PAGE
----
Although this is not the cell phone policy, it still was a serious black eye for the company and he was terminated immediately. Talk about tense, I had to watch him hastily clean out his truck so I could send the driver of my choice on the out of state job, and then give him a ride home, in a state where everyone conceal carries. I wasn't afraid, although it was uncomfortable to say the least. Funny thing is, now almost 10 years later, he and I are close friends and he understands why I did what I did that day. He even says it has made him rethink how he acts at his current job.

 

Lastly, as for the days before this technology, well it is a double edged sword. The technology has definitely led to increases in distractions, some may even say the technology that is supposed to make vehicles and drivers safe is doing the opposite, and they may be right -I am still debating that point. As for policing our drivers in the days gone by, we used to have to invest significant time into trailing them, attempting to catch them doing something wrong or rely on sharp eyes friends to call up with the latest intel reports. Telematics really isn't any different, it is just must faster and usually more reliable than the old fashioned gumshoe methods of employee behavior monitoring.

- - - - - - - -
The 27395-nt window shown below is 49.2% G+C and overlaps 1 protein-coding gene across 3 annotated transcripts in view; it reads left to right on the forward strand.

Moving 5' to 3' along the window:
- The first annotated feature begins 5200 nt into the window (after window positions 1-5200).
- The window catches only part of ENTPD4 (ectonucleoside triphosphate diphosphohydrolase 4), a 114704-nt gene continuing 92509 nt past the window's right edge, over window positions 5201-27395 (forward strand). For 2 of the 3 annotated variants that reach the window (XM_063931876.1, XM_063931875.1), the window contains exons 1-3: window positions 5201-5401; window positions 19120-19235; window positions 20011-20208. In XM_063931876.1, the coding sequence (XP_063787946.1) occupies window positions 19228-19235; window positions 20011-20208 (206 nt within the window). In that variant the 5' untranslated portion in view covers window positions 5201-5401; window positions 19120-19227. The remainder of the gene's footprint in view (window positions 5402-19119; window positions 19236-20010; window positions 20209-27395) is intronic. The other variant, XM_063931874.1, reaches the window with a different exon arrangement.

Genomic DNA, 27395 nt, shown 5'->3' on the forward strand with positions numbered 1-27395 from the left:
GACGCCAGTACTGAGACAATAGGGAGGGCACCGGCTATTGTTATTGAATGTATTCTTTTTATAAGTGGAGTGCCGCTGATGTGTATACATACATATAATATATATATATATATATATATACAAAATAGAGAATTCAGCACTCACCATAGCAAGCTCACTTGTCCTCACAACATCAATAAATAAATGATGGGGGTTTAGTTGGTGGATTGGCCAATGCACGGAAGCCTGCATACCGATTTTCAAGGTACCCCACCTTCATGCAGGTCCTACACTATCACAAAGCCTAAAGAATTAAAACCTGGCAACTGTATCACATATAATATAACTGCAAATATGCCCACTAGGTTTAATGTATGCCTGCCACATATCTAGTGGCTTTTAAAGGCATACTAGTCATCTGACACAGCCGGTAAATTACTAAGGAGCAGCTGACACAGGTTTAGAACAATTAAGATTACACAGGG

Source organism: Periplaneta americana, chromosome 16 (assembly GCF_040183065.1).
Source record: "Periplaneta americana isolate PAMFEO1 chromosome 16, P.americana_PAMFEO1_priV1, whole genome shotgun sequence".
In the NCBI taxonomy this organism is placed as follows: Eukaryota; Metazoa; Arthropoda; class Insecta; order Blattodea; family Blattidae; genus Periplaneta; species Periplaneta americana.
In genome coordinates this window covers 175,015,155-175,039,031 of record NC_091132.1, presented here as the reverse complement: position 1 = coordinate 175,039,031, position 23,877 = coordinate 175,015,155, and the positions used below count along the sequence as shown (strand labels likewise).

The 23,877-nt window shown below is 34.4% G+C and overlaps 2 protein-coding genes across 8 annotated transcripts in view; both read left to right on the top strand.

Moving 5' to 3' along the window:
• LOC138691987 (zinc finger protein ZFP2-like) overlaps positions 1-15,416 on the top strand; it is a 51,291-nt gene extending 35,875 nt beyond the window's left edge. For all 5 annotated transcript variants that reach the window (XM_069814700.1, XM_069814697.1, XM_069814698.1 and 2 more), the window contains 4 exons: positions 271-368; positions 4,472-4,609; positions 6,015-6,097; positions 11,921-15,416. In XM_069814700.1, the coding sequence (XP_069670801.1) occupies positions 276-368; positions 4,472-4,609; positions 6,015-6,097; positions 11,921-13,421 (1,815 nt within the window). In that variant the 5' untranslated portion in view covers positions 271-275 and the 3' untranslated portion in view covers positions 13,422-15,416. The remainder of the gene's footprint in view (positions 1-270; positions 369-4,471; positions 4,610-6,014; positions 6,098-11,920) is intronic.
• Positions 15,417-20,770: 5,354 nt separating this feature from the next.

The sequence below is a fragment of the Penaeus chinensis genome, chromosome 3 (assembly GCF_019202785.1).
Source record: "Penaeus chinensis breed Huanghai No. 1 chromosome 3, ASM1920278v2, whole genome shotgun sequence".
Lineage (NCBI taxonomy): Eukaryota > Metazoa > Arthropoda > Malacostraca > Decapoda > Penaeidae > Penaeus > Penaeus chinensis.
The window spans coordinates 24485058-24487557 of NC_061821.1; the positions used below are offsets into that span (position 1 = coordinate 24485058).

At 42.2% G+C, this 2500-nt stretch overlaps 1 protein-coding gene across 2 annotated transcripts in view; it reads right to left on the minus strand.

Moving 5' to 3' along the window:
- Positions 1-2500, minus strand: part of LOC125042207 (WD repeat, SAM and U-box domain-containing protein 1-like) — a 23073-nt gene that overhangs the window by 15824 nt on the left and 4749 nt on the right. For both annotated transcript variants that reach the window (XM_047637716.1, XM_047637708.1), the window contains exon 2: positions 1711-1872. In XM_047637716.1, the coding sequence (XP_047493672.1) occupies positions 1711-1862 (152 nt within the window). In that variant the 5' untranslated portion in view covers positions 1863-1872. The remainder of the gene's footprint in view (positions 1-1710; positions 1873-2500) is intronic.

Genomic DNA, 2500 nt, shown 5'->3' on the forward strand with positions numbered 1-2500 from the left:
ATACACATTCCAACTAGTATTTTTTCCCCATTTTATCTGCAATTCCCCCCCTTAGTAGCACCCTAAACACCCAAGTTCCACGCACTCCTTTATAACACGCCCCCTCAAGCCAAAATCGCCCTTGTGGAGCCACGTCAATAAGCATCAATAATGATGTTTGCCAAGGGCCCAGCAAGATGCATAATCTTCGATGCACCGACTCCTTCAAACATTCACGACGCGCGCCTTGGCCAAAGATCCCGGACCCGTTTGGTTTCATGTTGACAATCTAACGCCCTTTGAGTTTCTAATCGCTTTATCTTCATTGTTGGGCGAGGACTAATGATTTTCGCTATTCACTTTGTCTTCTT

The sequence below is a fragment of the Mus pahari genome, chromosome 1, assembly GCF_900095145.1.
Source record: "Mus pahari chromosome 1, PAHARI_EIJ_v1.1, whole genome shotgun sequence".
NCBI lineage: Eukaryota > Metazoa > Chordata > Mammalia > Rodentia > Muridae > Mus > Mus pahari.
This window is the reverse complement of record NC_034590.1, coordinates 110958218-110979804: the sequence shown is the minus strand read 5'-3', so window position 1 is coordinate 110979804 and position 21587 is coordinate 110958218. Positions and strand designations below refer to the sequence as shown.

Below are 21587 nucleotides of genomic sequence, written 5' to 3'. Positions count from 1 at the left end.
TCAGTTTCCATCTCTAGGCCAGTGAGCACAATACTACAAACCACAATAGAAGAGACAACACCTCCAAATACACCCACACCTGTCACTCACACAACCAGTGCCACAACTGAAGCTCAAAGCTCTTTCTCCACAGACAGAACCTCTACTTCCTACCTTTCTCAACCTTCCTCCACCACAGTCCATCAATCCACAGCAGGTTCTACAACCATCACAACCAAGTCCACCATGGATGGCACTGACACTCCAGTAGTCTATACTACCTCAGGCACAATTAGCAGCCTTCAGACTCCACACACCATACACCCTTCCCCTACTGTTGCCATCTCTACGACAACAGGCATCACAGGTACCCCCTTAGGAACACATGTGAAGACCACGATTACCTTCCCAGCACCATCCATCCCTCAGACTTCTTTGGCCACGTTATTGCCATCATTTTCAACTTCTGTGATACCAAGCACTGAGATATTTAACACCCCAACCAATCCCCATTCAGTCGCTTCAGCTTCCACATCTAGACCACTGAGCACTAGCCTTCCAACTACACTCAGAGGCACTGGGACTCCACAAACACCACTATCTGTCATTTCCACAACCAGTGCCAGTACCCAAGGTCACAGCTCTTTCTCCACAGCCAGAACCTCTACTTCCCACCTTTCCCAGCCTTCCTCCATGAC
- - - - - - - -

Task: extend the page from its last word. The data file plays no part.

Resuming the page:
I will say, if you are a company owner that is a get it done at all costs, damn the torpedoes type then maybe having admissible evidence and documentation is not the right fit for your company. It would be ill advised to hand the enforcement officers or opposing council the evidence to hang yourself with!